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After my quick lunch break, I continued my leisurely stroll around the town.  I ran into a street lined with beautiful orange trees. Spain’s oranges rival Florida’s, they are so juicy and sweet.  It reminds me of when my family was here last month and decided to steal the King’s glorious fruits only to discover they were bitterly unripe.  On the same street are adorable Spanish villas, all brightly colored with hand painted ceramics dotting them.  The uniqueness of Spanish style architecture results from a combination of Moorish and Mediterranean influence.  I may or may not have invaded some personal privacy photographing these gorgeous homes.  Here are a few of my favorites:

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One of the countless Orange trees around southern Spain.

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Wish I could have gotten an image of the whole property. The details are incredible.

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Four rooftop balconies? I adore this one.

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Saved the best for last. Impeccably stylish!

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Traditional Andalusian Patio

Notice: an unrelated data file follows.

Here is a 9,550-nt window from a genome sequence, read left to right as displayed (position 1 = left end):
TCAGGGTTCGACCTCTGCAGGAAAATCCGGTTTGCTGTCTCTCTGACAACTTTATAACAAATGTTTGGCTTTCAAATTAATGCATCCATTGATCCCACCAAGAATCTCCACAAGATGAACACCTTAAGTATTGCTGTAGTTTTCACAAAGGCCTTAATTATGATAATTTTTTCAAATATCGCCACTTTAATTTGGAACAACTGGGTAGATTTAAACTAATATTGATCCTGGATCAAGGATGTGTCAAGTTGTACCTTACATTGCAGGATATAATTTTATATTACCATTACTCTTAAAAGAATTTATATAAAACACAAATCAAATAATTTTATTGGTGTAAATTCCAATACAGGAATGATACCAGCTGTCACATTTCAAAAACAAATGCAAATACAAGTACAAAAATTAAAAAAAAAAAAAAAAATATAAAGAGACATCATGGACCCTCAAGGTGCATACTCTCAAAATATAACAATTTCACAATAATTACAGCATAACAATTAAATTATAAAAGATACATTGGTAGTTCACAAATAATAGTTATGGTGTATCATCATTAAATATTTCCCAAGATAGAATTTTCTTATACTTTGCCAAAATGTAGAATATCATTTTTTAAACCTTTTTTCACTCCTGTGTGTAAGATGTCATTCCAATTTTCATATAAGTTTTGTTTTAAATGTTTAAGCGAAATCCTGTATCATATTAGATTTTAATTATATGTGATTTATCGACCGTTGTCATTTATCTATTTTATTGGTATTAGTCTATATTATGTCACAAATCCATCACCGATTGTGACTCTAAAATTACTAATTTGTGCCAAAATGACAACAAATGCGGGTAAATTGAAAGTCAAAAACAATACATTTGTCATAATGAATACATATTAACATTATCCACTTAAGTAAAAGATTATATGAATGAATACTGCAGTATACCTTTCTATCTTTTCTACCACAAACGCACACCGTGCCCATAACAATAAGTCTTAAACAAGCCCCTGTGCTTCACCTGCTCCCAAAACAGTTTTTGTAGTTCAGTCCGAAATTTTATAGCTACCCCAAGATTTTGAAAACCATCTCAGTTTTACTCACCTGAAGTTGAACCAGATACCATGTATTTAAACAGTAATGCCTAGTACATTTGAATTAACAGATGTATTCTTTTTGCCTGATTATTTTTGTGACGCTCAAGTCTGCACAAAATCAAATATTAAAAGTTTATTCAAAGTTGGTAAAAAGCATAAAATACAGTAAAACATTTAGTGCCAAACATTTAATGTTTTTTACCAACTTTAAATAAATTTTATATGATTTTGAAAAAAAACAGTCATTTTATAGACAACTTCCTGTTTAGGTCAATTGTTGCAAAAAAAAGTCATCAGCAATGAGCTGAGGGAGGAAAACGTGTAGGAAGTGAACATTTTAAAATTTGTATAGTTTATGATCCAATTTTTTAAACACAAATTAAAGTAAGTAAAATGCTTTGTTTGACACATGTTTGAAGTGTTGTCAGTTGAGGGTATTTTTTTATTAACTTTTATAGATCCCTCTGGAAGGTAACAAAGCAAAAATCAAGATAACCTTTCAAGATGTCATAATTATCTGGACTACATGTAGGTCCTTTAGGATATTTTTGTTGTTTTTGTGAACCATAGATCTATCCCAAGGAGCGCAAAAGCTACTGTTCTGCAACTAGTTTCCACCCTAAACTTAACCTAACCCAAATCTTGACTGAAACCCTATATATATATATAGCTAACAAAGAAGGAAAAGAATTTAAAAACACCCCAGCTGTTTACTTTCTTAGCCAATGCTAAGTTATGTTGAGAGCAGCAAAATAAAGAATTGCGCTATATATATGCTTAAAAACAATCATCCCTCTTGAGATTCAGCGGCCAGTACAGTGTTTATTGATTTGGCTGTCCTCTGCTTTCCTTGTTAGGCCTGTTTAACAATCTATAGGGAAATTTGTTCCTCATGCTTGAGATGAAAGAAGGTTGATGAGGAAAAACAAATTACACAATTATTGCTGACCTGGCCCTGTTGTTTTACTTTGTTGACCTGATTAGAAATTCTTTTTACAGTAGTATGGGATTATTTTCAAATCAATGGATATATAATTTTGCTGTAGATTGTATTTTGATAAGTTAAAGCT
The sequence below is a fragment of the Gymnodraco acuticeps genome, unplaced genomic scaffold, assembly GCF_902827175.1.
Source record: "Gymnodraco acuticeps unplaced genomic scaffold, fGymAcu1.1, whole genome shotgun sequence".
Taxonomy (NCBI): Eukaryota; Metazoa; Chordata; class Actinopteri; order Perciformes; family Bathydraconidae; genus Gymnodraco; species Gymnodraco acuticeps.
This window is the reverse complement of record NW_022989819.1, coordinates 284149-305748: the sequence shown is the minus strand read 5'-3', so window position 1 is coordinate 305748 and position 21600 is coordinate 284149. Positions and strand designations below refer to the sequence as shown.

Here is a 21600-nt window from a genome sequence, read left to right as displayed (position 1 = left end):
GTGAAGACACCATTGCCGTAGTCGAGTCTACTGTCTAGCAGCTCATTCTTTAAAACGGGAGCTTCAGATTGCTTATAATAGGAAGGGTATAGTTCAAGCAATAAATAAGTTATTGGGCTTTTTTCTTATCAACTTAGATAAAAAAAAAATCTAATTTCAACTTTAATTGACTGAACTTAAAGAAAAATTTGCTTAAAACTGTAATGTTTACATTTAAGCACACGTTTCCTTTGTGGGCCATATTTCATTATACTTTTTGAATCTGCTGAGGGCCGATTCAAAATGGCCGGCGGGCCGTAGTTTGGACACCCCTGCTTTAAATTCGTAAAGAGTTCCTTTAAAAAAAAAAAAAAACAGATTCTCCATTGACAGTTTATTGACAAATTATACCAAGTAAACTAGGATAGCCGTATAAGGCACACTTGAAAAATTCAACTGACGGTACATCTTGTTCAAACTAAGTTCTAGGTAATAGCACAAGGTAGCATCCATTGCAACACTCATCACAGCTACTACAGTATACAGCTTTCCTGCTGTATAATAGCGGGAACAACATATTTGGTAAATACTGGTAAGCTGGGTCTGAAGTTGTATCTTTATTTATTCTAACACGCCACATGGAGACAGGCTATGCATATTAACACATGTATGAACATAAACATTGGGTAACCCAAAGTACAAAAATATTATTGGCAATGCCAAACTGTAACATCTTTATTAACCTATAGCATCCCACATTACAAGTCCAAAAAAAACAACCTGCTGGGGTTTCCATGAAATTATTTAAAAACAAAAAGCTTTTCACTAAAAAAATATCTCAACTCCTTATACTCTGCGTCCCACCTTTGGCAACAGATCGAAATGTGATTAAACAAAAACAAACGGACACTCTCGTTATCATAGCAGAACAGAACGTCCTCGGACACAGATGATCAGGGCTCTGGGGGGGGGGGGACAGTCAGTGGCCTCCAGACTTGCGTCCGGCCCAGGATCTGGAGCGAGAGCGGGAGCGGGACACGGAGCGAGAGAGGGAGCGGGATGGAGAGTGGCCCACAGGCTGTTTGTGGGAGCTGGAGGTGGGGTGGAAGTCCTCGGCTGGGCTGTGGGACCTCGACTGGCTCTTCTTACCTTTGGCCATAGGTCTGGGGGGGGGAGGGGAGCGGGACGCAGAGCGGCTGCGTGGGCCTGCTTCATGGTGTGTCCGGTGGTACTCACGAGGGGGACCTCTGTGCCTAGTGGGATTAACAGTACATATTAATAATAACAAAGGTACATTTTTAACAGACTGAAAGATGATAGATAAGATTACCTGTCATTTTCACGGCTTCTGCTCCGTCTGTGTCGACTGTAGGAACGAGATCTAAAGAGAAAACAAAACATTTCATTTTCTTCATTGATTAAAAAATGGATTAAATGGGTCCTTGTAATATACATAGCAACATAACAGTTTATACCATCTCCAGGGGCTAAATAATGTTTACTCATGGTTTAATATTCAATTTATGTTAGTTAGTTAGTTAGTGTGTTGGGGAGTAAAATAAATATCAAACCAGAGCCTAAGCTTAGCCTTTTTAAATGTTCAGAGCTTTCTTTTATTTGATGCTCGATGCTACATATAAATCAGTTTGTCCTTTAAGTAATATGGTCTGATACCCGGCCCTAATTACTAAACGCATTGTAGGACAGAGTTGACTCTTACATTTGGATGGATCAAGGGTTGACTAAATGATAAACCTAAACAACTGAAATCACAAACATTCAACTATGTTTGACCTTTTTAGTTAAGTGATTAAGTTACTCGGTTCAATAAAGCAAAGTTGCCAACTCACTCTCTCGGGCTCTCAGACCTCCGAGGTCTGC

-In the Spring they all fully blossom with colorful flowers.

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Azulejos- Ceramic Tile Staircase

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I’m totally adding a staircase like this to my future house in the States.

Heading towards the center of the old town, I ran into a few of the monuments that prove the antiquity of Rota.  First is the Arco de Regla, the ancient gate of Chipiona, also well known as the Door of La Carne, named for the meat and derivatives transactions carried out under the arc.

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You can see the Arco de Regla in the distance.

Next, you walk into the main Plaza, where the cathedral and fortress remain.  La Iglesia de Nuestra Señora de la O, is a temple from the 14th century that was funded by D. Rodrigo Ponce of León, Duke of Arcos.  The church is more modest than many of the surrounding cities’ cathedrals, and its interior stands out as a blend of Gothic, Isabelino, Plateresque, Renaissance and Baroque styles.